The intentionally controversial Outdoor Advertising Association’s new bus ads (good work Beta) are meant to ‘prove the impact of outdoor advertising’.
Well, hum. Outdoor advertising works. Like all advertising, it works best when it’s eye catching, well designed, viewable from a distance (why do people forget this? Just because it looks the right size on a computer screen does not mean it’ll look good on a 96-sheeter; and just because you’ve got tons of space doesn’t mean you should use it all!) and above all when it speaks to its target audience in the way they want to be spoken to.
But the idea that it needs to be contentious is perhaps not quite on the mark. Red-top newspapers make a living on shock horror headlines, which (unlike marketing) do not necessarily have even to be based on truth. They understand that in the competition for eyeballs, something that is controversial, preferably set in some multiple-zillion point black type, screaming some kind of celebrity gossip, pushes up circulation.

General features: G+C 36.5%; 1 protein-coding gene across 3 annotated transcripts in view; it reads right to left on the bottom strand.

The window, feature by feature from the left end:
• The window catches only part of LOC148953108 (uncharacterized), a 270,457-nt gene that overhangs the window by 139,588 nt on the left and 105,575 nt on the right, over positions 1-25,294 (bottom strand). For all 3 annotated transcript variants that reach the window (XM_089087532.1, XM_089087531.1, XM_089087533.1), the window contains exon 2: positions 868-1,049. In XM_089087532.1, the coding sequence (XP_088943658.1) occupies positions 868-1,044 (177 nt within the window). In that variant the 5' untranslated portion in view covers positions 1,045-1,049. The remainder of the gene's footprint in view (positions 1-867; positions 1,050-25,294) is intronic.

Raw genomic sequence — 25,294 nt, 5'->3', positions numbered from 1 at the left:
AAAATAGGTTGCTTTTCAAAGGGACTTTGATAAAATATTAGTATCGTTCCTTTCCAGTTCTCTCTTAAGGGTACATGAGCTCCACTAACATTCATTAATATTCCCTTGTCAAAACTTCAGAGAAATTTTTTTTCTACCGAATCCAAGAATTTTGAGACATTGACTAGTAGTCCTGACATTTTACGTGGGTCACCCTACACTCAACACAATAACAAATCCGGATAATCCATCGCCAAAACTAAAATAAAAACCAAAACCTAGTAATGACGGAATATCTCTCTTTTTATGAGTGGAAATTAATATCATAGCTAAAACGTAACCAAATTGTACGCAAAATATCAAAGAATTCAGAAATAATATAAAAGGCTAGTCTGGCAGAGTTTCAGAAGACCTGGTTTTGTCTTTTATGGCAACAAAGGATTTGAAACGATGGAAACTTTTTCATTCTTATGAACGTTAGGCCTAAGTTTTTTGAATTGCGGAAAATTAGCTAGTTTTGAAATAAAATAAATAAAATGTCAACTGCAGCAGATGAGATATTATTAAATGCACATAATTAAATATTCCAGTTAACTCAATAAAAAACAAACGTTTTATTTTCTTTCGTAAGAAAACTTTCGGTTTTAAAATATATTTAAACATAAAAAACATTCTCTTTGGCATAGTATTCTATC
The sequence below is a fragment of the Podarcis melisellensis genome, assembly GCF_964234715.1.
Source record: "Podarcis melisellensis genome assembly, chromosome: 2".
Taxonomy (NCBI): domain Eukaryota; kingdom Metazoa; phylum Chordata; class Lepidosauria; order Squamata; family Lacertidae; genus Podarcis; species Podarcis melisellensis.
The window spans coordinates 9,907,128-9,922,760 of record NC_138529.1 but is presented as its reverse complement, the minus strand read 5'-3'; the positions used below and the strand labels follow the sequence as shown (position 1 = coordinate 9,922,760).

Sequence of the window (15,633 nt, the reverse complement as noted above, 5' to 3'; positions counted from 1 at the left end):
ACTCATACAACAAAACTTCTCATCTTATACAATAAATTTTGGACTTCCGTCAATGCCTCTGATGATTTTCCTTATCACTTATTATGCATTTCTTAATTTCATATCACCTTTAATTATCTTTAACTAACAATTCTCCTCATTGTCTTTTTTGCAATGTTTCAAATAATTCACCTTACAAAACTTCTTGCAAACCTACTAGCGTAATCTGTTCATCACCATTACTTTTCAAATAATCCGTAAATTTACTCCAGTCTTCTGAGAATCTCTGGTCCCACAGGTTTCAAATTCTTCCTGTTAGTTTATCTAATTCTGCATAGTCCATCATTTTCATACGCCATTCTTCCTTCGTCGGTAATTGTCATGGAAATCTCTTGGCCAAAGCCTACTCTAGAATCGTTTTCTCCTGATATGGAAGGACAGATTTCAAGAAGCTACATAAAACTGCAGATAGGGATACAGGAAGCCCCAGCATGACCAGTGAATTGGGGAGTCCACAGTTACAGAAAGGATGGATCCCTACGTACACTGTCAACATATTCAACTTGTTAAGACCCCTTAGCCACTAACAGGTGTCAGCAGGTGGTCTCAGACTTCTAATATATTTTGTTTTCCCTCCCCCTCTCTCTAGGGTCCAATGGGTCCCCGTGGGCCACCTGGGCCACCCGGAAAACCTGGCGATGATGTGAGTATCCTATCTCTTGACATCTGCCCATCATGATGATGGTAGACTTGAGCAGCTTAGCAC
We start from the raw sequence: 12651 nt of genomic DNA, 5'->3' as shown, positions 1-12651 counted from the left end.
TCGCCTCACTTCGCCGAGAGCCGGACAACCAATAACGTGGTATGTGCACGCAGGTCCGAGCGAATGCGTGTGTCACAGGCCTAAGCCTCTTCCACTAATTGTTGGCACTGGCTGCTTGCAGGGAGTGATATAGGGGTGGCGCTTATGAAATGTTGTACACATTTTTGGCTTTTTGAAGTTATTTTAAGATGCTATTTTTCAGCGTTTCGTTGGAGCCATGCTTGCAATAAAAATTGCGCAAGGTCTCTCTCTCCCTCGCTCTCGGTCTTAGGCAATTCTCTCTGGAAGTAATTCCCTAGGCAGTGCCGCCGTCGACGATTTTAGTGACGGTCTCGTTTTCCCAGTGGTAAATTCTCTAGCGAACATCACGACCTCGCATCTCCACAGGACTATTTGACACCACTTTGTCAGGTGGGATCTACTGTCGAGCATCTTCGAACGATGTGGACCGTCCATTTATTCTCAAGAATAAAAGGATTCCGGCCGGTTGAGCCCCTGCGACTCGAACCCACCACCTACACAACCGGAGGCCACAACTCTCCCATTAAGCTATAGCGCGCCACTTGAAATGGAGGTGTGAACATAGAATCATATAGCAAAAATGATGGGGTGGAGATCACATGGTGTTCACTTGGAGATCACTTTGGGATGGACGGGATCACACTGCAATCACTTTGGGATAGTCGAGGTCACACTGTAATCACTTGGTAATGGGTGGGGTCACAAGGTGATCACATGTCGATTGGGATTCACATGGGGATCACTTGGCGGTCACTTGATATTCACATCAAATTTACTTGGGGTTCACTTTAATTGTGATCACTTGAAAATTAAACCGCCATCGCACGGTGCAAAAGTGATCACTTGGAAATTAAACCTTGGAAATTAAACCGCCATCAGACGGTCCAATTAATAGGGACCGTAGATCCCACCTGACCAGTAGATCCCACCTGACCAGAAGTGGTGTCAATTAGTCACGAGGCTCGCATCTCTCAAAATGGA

And we all remember the ‘clever’ advertising done at school or college, where some scrappy hand written sign screams ‘SEX! – Now I’ve got your attention…” and they then try to get you to turn up to some drama event, or rent a spare room, or whatever.
Good marketing gets your attention, and makes you think or do something you didn’t before you had seen the material. Grabbing your attention is the first, key part – but going for a shock headline creates a dissonance between the headline and the message that just gets in the way of what the aim actually is – which is to change people’s minds.
Personally, if someone is rude near me to try and get my attention I tend to walk away. If they’re funny, clever, (or pretty), I tend to want to know what it is they have to say.
It is perhaps too much to say that advertising should always be funny, clever and pretty – but whether it should be offensive is perhaps easier to say. Almost always, it shouldn’t be.